在烹饪之前,你必须准备一些gredients of your misua with meatballs first. This preparation includes slicing your medium patola, as well as mincing a small onion. You’ll need to crush 6 cloves of garlic, too! If you’ve done all these steps and prepared the rest of your ingredients, you can now start cooking!
In a large mixing bowl, combine all the ingredients you’ll need for your meatballs. These include your pound of ground pork, half of your onion, your raw egg, and salt and ground black pepper. You’ll also need your ⅛ cup of all purpose flour in order to bind the ingredients together. Mix your meatball batter thoroughly, incorporating all the ingredients together. You’ll want to combine all of those flavors, so all your meatballs turn out equally tasty! Once you’re happy with your batter, set it aside.
Now, in a large cooking pot, pour in 3 tablespoons of cooking oil. When hot enough, you can then sauté your garlic and the remaining half of the onions. After they become slightly tender, you can add in your beef cube, and three tablespoons of fish sauce. Let this cook for about a minute, then pour in 5 cups of water. Bring your misua with meatballs’ soup to a boil, letting the flavors blend together harmoniously.
When your soup is now boiling, take your batter and scoop about a tablespoon of that meat mixture up. Form it into a ball, then drop it in the boiling water, one after the other. Use up all your mixture, then cook your meatballs for about ten minutes. Then, add your loofah, orpatolaslices! These don’t cook for long either –– just 2 to 3 minutes should do the trick. Lastly, add in your 4 ounces of misua noodles. Cook these for only 1 to 2 minutes, making sure to gently stir them around in the pot.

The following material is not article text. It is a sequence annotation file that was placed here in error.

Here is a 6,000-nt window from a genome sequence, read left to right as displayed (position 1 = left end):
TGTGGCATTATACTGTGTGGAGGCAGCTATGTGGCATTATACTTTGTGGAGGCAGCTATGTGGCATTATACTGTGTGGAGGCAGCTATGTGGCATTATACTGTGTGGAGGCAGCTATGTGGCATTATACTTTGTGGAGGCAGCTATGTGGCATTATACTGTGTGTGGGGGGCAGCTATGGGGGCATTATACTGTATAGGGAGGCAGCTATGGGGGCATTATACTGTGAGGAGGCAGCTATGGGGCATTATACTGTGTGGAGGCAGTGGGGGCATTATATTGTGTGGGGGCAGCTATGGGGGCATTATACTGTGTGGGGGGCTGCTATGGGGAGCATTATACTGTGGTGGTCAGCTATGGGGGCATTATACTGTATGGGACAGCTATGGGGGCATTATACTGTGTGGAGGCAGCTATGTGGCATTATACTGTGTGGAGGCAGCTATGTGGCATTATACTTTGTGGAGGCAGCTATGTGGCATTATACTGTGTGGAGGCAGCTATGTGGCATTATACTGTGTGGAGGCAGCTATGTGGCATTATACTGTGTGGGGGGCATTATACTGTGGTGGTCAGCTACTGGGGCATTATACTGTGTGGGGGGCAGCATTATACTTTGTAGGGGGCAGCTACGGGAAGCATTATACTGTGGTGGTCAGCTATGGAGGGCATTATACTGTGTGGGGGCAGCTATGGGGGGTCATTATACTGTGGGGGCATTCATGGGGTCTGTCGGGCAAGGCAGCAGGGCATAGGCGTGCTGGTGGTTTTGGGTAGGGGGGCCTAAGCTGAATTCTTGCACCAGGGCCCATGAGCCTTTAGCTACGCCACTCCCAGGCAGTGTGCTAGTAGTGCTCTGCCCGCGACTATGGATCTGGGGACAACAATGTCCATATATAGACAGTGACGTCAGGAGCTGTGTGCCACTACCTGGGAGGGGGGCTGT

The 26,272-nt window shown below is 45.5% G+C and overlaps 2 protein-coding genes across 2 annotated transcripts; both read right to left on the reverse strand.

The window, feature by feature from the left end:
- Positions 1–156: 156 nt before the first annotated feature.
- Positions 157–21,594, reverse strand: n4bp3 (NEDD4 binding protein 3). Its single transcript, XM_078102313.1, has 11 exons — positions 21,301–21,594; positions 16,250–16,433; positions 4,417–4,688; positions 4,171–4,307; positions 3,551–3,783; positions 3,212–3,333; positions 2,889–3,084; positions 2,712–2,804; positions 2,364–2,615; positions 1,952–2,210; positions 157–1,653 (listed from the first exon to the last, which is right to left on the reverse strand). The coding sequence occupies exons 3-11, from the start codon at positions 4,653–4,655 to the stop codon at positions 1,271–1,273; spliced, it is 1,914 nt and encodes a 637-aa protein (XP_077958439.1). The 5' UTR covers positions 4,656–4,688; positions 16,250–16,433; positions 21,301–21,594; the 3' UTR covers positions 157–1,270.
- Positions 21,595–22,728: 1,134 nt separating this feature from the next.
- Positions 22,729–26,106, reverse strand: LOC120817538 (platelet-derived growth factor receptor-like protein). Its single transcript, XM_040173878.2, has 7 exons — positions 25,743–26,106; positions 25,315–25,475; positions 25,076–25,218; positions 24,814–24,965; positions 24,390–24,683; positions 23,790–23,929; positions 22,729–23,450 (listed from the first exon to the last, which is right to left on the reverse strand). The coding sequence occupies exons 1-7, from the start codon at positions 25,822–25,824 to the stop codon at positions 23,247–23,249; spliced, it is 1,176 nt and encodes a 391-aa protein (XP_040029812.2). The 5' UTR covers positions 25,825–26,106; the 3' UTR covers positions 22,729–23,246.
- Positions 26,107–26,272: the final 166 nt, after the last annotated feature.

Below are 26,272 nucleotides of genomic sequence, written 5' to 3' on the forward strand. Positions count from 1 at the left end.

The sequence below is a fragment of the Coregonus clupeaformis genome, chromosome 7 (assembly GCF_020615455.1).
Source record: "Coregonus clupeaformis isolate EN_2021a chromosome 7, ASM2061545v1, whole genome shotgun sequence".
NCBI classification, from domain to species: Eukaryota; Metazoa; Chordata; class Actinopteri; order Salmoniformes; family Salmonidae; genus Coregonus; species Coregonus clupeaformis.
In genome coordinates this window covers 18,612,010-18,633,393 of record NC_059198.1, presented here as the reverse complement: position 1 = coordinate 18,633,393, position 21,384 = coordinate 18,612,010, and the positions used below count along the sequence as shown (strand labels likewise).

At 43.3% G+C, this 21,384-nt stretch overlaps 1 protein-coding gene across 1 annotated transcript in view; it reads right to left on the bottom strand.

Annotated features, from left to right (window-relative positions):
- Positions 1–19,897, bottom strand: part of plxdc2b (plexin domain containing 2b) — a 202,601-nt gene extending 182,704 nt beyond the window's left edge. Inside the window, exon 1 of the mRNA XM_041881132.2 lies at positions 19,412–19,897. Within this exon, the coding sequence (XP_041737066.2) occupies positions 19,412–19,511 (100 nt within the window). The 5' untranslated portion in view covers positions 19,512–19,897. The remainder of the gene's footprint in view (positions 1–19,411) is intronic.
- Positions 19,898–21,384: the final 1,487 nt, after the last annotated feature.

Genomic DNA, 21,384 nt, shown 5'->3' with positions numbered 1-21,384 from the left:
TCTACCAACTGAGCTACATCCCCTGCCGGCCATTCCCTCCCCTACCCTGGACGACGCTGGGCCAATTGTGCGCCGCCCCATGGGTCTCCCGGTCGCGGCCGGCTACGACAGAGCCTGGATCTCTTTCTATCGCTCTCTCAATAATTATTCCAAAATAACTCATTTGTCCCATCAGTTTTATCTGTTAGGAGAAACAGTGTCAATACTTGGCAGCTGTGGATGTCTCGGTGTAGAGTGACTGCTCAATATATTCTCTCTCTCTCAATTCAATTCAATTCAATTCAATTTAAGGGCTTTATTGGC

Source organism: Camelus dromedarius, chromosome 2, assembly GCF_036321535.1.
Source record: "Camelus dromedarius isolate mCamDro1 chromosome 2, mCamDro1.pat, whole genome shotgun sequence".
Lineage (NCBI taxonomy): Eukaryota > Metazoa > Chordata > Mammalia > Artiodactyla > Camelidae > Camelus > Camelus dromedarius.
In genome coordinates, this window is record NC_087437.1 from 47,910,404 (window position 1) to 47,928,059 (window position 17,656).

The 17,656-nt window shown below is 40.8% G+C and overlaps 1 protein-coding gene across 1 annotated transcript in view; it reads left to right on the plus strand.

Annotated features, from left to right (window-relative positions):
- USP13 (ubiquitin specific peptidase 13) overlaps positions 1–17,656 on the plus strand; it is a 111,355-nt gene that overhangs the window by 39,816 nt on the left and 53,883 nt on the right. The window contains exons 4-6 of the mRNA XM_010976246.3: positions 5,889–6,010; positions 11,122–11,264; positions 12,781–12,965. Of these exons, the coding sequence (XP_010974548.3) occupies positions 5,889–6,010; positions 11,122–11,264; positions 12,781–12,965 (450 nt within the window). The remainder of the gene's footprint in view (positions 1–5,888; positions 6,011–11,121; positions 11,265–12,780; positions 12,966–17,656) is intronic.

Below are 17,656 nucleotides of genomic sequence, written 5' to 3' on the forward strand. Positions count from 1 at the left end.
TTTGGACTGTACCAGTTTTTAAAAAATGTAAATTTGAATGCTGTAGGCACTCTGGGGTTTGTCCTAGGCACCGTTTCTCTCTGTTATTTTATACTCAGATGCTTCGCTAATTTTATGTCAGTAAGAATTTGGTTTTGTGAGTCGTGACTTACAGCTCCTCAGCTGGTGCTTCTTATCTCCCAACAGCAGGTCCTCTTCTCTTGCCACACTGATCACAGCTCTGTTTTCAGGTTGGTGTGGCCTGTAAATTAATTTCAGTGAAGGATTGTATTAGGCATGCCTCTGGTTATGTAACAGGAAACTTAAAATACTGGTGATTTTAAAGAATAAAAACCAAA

Once you’re sure your misua with meatballs are cooked, turn your stove off and transfer your soup to individual serving bowls. Misua with meatballs taste best when they’re fresh and piping hot –– so there’s no better time to dig in than now!
Share and enjoy your misua with meatballs with the rest of your family! Let us know what they think of this homey, hearty meal.
If you enjoyed this soup dish as much as I have, here are a couple others that your family will love, too:
In a large mixing bowl, combine the ground pork, half of the onion, raw egg, salt, ground black pepper, and flour. Mix thoroughly until all the ingredients are well incorporated. Set aside.
Heat a cooking pot and pour-in oil.
When the oil is hot enough, sauté the garlic and remaining onions.
Add the beef cube and fish sauce and cook for a minute.
Pour-in water and let boil.
Scoop about a tablespoon of the meat mixture and form it into a ball shape figure then drop in the boiling one after the other. Cook for 10 minutes.
Add the patola (loofah) and cook for 2 to 3 minutes.
Put-in the misua and cook for 1 to 2 minutes while gently stirring.
Turn off heat and transfer to a serving bowl.
Serve hot. Share and enjoy!
Instead of pork I can use the ground beef?
my mom used to cook this for me .. now i miss my mom and her cooking … i haven’t had this for a very long time since my mom passed away
thanks mr. panlasang pinoy!!! i looove your recipes!
mine goes with sardines in tomato sauce. this makes an awesome meal. it brings back a lot of memories.
I just call mine patola na may misua… never thought it had a proper name… thanks once again pare!